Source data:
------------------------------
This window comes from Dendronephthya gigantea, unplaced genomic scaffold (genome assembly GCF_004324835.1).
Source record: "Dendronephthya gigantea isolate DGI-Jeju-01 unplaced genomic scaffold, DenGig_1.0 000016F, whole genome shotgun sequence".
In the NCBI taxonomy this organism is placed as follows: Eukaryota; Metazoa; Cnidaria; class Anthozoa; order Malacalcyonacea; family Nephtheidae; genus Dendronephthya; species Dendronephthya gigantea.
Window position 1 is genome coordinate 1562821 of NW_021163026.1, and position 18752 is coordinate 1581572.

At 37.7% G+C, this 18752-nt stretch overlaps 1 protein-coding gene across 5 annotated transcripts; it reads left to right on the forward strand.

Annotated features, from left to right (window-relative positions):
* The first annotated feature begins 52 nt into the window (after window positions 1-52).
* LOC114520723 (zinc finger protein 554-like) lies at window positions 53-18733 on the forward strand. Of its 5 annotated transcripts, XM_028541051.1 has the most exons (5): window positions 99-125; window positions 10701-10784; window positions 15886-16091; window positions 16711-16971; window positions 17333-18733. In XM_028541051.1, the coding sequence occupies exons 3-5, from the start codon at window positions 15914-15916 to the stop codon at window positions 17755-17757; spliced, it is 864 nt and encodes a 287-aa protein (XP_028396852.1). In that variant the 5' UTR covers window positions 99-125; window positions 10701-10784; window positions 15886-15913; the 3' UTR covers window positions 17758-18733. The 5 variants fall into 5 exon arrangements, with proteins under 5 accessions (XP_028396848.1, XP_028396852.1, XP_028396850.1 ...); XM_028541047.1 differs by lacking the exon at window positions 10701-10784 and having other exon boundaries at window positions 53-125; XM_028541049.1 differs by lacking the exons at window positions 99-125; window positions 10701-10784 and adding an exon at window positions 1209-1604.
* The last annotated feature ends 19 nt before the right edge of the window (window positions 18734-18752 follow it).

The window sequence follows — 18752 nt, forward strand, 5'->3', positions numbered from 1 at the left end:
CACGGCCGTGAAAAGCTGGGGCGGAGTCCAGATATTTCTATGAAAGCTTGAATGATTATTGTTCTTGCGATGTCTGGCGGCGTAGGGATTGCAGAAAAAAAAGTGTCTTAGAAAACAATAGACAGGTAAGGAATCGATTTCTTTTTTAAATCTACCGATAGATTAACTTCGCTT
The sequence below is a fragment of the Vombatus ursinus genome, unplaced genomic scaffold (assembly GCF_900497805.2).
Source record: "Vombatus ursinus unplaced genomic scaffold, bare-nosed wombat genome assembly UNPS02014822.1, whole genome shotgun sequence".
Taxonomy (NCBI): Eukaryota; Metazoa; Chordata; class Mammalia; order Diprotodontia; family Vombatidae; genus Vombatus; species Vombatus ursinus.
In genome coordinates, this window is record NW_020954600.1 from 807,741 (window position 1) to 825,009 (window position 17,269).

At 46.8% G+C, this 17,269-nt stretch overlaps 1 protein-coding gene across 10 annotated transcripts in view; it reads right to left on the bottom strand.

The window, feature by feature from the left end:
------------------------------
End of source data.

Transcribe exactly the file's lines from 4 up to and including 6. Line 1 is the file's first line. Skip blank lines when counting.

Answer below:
Window position 1 is genome coordinate 1562821 of NW_021163026.1, and position 18752 is coordinate 1581572.

At 37.7% G+C, this 18752-nt stretch overlaps 1 protein-coding gene across 5 annotated transcripts; it reads left to right on the forward strand.

Annotated features, from left to right (window-relative positions):